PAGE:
x Abu Dhabi, UAETuesday 25 July 2017

Region is duty-free bright spot

The Middle East is the only region to post an increase in duty-free sales for the first half of this year.

Duty free shopping continues to draw consumers in the Middle East.
Duty free shopping continues to draw consumers in the Middle East.

The Middle East is the only region to post an increase in duty-free sales for the first half of this year, while most of the world suffered double-digit losses, according to an independent industry research firm. Yngve Bia, the president of Generation Research, based in Sweden, said global travel retail sales in the first six months of this year fell 7.4 per cent compared with the same period last year, to US$19.9 billion (Dh73.09bn) from $21.5bn.

But sales in the Middle East rose by 2.6 per cent in that same period, partly driven by growing passenger traffic and local investments in travel and tourism infrastructure, Mr Bia said. "The Middle East, they have been capturing market share for the past 10, 15 years," he said. "But now it's quite remarkable that one region in the world has managed to record an increase when the rest of the world has suffered."

Travel retail sales in Europe and the Asia-Pacific were the worst hit, with falls of 17.4 per cent and 18.9 per cent respectively. In Africa, sales dropped 15.6 per cent, while in the Americas the numbers fell by 8.2 per cent. Dubai Duty Free, at Dubai International Airport, held on to its title of number one retailer in the world based on total sales in the first half, Mr Bia said. The airport retailer, which accounts for 60 per cent of all duty-free sales in the Middle East, sold $1.1bn worth of merchandise last year.

From January to August 18, sales at the retailer were on track with last year's figures, said Colm McLoughlin, the managing director of Dubai Duty Free. Sales had fallen 4 per cent in the first five months of the year, but began to recover afterwards, Mr McLoughlin said. They were up 6 per cent in May and June, and up between 7 and 8 per cent last month, he said. Sales from January to August 18 this year totalled Dh2.4bn, down just 0.8 per cent from Dh2.41bn in the same period last year, Mr McLoughlin said.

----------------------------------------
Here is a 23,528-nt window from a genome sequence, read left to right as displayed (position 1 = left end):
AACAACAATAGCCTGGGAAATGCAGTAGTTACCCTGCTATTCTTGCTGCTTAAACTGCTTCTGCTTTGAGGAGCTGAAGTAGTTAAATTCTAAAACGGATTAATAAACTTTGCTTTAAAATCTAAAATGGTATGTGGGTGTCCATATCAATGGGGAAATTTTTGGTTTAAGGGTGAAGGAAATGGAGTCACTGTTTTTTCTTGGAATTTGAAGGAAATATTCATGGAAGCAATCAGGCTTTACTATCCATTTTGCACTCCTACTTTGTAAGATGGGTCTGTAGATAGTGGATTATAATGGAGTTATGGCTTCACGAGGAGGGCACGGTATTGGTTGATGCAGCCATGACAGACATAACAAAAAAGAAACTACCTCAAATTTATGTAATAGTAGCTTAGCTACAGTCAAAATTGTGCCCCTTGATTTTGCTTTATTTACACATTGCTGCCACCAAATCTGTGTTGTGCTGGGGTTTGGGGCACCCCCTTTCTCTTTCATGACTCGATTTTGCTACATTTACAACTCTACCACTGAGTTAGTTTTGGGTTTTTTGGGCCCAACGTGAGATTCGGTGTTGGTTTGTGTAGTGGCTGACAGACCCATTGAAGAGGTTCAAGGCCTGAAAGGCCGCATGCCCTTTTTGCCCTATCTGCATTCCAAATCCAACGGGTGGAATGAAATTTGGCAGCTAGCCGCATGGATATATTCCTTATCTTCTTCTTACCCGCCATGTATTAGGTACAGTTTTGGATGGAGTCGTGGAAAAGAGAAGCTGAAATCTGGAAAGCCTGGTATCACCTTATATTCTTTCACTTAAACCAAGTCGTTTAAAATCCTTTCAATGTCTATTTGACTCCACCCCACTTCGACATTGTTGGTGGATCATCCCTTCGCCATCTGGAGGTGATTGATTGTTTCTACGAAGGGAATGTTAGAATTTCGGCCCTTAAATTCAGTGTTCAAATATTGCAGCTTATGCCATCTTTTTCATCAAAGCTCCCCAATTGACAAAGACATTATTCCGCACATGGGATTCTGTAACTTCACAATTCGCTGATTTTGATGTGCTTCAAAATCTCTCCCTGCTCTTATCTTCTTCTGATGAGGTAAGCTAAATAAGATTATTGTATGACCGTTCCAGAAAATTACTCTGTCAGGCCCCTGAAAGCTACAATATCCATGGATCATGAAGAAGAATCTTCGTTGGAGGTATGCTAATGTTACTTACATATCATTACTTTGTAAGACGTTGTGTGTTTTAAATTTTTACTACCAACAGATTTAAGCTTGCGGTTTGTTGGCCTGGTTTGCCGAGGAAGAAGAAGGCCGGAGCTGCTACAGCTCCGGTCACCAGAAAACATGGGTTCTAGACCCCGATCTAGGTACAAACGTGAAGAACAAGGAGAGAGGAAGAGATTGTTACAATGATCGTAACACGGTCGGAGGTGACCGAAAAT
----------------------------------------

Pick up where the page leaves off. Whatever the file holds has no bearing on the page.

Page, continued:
The relatively strong sales stems from the increase of passengers, with traffic through Dubai airport up 6 per cent from January to the end of July, he said. Mr McLoughlin said he expected Dubai Duty Free to keep its title as the top-selling travel retailer, with a sales increase of 5 per cent over last year. "Given that our sales are almost on par with 2008 figures, I am confident that the same will hold true by the end of the year," he said.

"The duty-free business in the region is doing well, which is encouraging for the industry as a whole." Duty-free retail in Abu Dhabi is also growing, with sales from January to the end of last month up 5.8 per cent compared with the same period last year, said Dan Cappell, the vice president of non-aeronautical revenue and business development at the capital's airport. That was despite two months when passengers arriving in Abu Dhabi's new terminal 3 had to bypass the duty-free shops because of construction, Mr Cappell said.

Terminal 3's new retail wing, with 2,600 square metres focusing on luxury and boosting the airport's total duty-free area by 38 per cent, opened in April. Mr Cappell expects the growth to continue, and is optimistic that passenger growth at Abu Dhabi's airport will average between 8 and 9 per cent each month for the rest of the year, he said. Mr Bia expects the remainder of the year will be tough for the rest of the world's duty-free and travel retailers, and sales will not hit last year's levels of $37bn.

"I think they will be about $2bn behind, which means a decrease of about 5.5 per cent," he said. "We will see an improvement in the second half, but that's comparing it to an extremely poor fourth quarter last year." aligaya@thenational.ae